Google and Uber’s Best Practices for Deep Learning
There is more to building a sustainable Deep Learning solution that what is provided by Deep Learning frameworks like TensorFlow and PyTorch. These frameworks are good enough for research, but they don’t take into account the problems that crop up with production deployment. I’ve written previously about technical debt and the need from more adaptive biological like architectures. To support a viable business using Deep Learning, you absolutely need an architecture that supports sustainable improvement in the presence of frequent and unexpected changes in the environment. Current Deep Learning framework only provide a single part of a complete solution.
Fortunately, Google and Uber have provided a glimpse of their internal architectures. The architectures of these two giants can be two excellent base-camps if you need to build your own production ready Deep Learning solution.
The primary motivations of Uber’s system named Michelangelo was that “there were no systems in place to build reliable, uniform, and reproducible pipelines for creating and managing training and prediction data at scale.” In their paper, they describe the limitations of existing frameworks with the issues of deployment and managing technical debt. The paper has enough arguments that should convince any skeptic that existing frameworks are insufficient for the production.
I’m not going to go through Uber’s paper with you in its entirety. Rather, I’m just going to highlight some important points about their architecture. The Uber system is not a strictly Deep Learning system, but rather a Machine Learning system that can employ many ML methods depending on suitability. It is built on the following open source components: HDFS, Spark, Samza, Cassandra, MLLib, XGBoost, and TensorFlow. So, it’s a conventional BigData system that incorporates Machine Learning components for its analytics:
Michelangelo is built on top of Uber’s data and compute infrastructure, providing a data lake that stores all of Uber’s transactional and logged data, Kafka brokers that aggregate logged messages from all Uber’s services, a Samza streaming compute engine, managed Cassandra clusters, and Uber’s in-house service provisioning and deployment tools.
The architecture supports the following workflow:
- Manage data
- Train models
- Evaluate models
- Deploy, predict and monitor
Uber’s Michaelangelo architectures is depicted as follows:
I am going to skip over the usual Big Data architecture concerns and point out some notable ideas that relates more to machine learning.
Michaelangelo divides the management of data between online and offline pipelines. In addition, to permit knowledge sharing and reuse across the organization, a “feature store” is made available:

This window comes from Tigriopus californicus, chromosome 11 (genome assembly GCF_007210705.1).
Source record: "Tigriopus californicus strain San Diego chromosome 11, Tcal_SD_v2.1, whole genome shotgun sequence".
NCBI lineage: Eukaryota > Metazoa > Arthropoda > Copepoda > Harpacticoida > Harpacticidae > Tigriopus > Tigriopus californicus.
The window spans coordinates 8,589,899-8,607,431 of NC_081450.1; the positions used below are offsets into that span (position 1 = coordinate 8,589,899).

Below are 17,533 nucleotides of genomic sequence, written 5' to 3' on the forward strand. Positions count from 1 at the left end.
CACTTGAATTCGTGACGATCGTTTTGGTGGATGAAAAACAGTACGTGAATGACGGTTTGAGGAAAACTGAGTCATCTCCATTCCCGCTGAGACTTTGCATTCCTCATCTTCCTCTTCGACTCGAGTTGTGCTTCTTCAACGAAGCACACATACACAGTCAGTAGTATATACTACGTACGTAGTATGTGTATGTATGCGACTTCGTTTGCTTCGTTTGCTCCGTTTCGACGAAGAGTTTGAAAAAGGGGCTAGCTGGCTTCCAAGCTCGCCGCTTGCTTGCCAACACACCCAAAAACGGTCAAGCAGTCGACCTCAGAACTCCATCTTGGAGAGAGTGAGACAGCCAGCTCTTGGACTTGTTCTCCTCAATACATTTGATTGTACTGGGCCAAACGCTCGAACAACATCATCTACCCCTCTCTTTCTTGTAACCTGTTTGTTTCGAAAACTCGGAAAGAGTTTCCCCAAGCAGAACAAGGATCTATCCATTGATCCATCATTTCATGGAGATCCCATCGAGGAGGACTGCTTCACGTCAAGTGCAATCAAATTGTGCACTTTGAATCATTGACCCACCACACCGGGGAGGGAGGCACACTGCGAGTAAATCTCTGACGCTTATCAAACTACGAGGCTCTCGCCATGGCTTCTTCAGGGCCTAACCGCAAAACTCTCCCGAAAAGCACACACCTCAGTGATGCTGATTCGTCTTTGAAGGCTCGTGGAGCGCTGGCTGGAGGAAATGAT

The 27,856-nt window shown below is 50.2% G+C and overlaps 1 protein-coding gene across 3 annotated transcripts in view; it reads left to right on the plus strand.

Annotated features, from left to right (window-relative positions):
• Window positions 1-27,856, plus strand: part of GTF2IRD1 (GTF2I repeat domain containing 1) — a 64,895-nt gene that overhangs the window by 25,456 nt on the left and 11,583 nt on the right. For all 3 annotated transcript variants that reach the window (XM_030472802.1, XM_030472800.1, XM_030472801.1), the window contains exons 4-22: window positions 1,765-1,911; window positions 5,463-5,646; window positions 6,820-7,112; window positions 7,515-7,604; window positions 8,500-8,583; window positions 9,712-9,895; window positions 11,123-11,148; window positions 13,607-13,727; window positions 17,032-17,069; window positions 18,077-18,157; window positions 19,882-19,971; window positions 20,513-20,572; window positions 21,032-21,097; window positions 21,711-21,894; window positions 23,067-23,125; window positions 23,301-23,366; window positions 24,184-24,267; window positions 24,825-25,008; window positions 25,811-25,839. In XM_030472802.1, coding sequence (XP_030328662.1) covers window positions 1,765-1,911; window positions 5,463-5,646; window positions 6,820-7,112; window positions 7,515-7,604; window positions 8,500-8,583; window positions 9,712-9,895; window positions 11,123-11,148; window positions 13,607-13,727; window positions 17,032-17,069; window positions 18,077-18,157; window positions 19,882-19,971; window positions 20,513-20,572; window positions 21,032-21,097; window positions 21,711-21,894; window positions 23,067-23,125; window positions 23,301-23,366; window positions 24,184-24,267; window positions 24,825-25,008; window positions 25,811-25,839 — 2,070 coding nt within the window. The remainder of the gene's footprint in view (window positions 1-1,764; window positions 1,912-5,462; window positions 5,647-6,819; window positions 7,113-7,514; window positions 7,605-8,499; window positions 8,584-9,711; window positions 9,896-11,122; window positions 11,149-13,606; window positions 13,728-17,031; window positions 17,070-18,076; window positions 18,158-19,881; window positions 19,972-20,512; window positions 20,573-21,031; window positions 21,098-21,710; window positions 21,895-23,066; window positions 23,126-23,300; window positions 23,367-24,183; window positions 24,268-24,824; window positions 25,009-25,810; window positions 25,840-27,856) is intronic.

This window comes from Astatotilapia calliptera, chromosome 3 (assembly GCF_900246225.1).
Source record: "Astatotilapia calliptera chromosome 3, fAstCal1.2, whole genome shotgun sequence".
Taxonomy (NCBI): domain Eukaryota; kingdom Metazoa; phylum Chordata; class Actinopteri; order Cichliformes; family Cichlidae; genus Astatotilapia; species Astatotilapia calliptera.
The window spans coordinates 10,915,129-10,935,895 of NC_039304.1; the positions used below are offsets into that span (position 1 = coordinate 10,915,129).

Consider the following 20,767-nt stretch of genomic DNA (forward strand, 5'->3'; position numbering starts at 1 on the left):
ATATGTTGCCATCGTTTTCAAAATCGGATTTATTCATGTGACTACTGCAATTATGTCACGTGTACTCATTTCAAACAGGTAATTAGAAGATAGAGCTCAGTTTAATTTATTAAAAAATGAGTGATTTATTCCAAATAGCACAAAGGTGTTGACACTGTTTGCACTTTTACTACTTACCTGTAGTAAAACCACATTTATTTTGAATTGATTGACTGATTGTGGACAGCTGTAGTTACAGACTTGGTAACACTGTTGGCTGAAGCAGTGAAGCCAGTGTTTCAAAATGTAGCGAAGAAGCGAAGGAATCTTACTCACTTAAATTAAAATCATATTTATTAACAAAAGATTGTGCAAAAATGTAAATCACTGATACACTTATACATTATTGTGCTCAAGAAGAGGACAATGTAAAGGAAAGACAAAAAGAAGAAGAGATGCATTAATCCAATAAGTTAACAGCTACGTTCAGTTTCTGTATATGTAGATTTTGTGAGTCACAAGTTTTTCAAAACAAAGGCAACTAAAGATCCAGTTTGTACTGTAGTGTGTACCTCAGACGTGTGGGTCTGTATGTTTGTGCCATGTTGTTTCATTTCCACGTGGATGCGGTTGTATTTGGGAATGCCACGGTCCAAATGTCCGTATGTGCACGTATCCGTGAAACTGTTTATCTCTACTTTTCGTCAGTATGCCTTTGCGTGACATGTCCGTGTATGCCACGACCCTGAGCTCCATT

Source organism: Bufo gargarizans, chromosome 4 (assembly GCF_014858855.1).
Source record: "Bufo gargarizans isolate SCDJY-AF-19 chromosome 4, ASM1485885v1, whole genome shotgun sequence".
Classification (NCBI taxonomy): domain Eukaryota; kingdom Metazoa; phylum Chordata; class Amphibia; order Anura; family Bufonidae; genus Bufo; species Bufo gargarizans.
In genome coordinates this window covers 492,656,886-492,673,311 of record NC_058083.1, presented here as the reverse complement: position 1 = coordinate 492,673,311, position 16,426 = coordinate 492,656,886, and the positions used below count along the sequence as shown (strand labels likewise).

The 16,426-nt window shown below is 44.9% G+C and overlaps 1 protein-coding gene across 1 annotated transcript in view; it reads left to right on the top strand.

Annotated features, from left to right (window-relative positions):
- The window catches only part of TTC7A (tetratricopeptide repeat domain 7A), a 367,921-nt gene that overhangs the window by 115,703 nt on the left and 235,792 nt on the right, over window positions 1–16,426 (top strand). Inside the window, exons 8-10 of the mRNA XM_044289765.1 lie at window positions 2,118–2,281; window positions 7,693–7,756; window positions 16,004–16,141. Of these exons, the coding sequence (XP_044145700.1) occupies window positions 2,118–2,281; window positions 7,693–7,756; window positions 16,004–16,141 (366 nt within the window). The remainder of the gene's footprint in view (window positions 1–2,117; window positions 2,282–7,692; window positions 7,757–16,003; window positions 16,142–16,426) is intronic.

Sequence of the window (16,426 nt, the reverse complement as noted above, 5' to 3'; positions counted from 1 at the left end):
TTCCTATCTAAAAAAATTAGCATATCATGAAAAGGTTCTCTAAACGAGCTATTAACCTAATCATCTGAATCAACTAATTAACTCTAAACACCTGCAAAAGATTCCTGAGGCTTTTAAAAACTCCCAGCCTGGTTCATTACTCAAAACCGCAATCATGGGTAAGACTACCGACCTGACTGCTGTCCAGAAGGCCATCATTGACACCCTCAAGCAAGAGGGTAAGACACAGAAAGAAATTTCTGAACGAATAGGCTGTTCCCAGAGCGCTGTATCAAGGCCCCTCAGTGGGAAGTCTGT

At the moment, we have approximately 10,000 features in Feature Store that are used to accelerate machine learning projects, and teams across the company are adding new ones all the time. Features in the Feature Store are automatically calculated and updated daily.
Uber created a Domain Specific Language (DSL) for modelers to select, transform and combine feature prior to sending a model to training and prediction. Currently supported ML methods are decision trees, linear and logistic models, k-means, time-series and deep neual networks.
The model configuration specifies type, hyper-parameters, data source references, the feature DSL expressions and compute resource requirements (i.e. cpus, memory, use of GPU, etc.). Training is performed in either a YARN or Mesos cluster.
After model training, performance metrics are calculated and provided in an evaluation report. All of the information, that is the model configuration, the learned model and the evaluation report are stored in the a versioned model repository for analysis and deployment. The model information contains:
- Who trained the model
- Start and end time of the training job
- Full model configuration (features used, hyper-parameter values, etc.)
- Reference to training and test data sets
- Distribution and relative importance of each feature
- Model accuracy metrics
- Standard charts and graphs for each model type (e.g. ROC curve, PR curve, and confusion matrix for a binary classifier)
- Full learned parameters of the model
- Summary statistics for model visualization
The idea is to democratize access to ML models, sharing it with other to improve organizational knowledge. The unique feature of Uber’s approach is the surfacing of a “Feature Store” that allows many different parties to share their data across different ML models.